Michael Bertaut
Aug 5, 2015

The career benefits of working for tech startups

There is such a thing as a free lunch, but there are better reasons for choosing to work for a startup over an established corporation, says the MD (EMEA) of tech company AdRoll.

Tech company perks: Disclosure (background) perform at the launch of Twitter Music
Tech company perks: Disclosure (background) perform at the launch of Twitter Music

Zen meditation rooms at Pinterest, free haircuts at Zynga and laundry services at Twitter. The perks of working at tech companies are the stuff of legend.

But there is far more on offer when working for tech startups than the perks you might find at their juggernaut counterparts – namely, the chance to stand out, climb the career ladder more quickly and be part of a business journey rather than just a cog in the machine.

Working for a tech startup, with all of the pressures it entails, used to be considered a risky move. Now many professionals see they offer far more opportunity than a large company – greater responsibility, professional development and the chance to make a meaningful contribution.

AdRoll’s Ambassadors programme, for example, offers experienced "AdRollers" the chance to bring their knowledge of the retargeting platform as well as the company’s culture from an established office to a new one.

Most of the original Ambassadors came from San Francisco and New York to help launch offices in Dublin, London, and Sydney. But this programme isn’t just limited to those in the States, the recent launch of the Tokyo office included a Dubliner whose only prerequisites for the post were enthusiasm and a love of AdRoll’s product and culture. How many corporations would let you make such a leap?

International relocation aside, there are also more opportunities to move through the business and experiment with different roles in a startup.

Startup staffers do tend to wear more hats than the average employee – whether that’s heading up both design and marketing, or juggling engineering and sales. These diverse experiences are more than just a cost-effective way to grow quickly, they are also valuable chances to explore different interests and grow a unique skill set within the business, rather than outside of it.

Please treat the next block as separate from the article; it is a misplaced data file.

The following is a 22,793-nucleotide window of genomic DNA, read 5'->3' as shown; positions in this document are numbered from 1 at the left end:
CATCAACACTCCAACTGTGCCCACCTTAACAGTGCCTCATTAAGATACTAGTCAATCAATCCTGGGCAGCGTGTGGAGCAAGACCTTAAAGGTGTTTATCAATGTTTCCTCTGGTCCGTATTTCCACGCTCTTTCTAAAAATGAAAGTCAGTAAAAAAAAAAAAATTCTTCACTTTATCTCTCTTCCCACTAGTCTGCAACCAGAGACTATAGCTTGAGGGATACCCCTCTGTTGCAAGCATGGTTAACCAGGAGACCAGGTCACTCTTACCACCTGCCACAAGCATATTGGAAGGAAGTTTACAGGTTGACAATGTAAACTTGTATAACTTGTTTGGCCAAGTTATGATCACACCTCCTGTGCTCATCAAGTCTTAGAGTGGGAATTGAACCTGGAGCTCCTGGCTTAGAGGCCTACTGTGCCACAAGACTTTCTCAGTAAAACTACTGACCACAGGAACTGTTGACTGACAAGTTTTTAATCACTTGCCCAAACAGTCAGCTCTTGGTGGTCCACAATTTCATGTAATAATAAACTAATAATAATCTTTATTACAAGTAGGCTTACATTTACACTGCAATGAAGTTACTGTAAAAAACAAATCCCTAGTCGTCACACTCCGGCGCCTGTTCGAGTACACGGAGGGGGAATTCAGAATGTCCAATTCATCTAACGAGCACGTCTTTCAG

More than that, startups offer driven individuals the chance to solve problems that many larger companies haven’t been able to tackle. Take the advertising industry. It’s been the programmatic technology vendors, who focus all their resource on developing the most advanced algorithms for online advertising, who’ve excelled over the larger agencies and software organisations, where ad tech is only a part of what they do.

The opportunity to be part of such a fast-moving, agile business is what attracts many passionate and dedicated people to tech startups, whether they have the perks of Facebook or are still working out of a basement.

Good relationships and successful teams don’t necessarily need a free lunch in order to grow – it just helps.

Michael Bertaut is managing director EMEA of AdRoll

This article was first published in Brand Republic

This article is part of the Campaign Innovate series, a collection of articles that examine the way innovation, startups and technology are affecting the advertising and marketing industry.

Campaign Asia-Pacific has also launched the Campaign Innovate competition, an event that aims to provide a platform for Asia-Pacific's startups to pitch to some of the world's biggest brands. 


Related Articles

Just Published

16 minutes ago

PHD adds Audi to SAIC Volkswagen portfolio in China

Pitch-free win of planning and buying follows the agency taking over media duties for the company's Volkswagen and Skoda output in December.

20 minutes ago

Four rooms: A quartet of funny short films about ...

For interior-design company Livspace, Singapore boutique agency Societal spoofs four popular film genres.

25 minutes ago

China's new tech and stay-at-home brands gain power ...

Embattled Huawei's crown slips as Alibaba Group and Bytedance surge to the top in Kantar's latest Chinese Global Brand Builders report.

2 hours ago

Ovaltine: Fuel to feed brain suckers (?)

'Refill your brain', advises a new campaign by Leo Burnett Thailand. Only, it seems that others are also sating their hunger through your skull. Is this an Ovaltine ad, or a poster for a horror flick?